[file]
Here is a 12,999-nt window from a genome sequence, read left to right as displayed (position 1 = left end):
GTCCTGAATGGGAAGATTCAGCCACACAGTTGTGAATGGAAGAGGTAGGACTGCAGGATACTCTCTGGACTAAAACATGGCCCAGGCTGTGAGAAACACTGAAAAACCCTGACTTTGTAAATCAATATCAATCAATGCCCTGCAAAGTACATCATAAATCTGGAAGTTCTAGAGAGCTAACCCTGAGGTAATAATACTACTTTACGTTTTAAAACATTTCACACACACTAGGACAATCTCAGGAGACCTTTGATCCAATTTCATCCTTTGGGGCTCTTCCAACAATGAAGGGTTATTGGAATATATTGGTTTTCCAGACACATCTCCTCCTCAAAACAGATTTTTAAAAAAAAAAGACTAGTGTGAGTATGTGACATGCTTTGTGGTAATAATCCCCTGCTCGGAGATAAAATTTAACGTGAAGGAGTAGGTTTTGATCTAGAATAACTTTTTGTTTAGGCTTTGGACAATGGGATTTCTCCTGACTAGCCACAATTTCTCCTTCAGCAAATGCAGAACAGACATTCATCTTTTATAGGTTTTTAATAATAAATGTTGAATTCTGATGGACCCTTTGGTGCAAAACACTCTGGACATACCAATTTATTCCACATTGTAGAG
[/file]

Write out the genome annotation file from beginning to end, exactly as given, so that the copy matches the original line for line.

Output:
Here is a 12,999-nt window from a genome sequence, read left to right as displayed (position 1 = left end):
GTCCTGAATGGGAAGATTCAGCCACACAGTTGTGAATGGAAGAGGTAGGACTGCAGGATACTCTCTGGACTAAAACATGGCCCAGGCTGTGAGAAACACTGAAAAACCCTGACTTTGTAAATCAATATCAATCAATGCCCTGCAAAGTACATCATAAATCTGGAAGTTCTAGAGAGCTAACCCTGAGGTAATAATACTACTTTACGTTTTAAAACATTTCACACACACTAGGACAATCTCAGGAGACCTTTGATCCAATTTCATCCTTTGGGGCTCTTCCAACAATGAAGGGTTATTGGAATATATTGGTTTTCCAGACACATCTCCTCCTCAAAACAGATTTTTAAAAAAAAAAGACTAGTGTGAGTATGTGACATGCTTTGTGGTAATAATCCCCTGCTCGGAGATAAAATTTAACGTGAAGGAGTAGGTTTTGATCTAGAATAACTTTTTGTTTAGGCTTTGGACAATGGGATTTCTCCTGACTAGCCACAATTTCTCCTTCAGCAAATGCAGAACAGACATTCATCTTTTATAGGTTTTTAATAATAAATGTTGAATTCTGATGGACCCTTTGGTGCAAAACACTCTGGACATACCAATTTATTCCACATTGTAGAG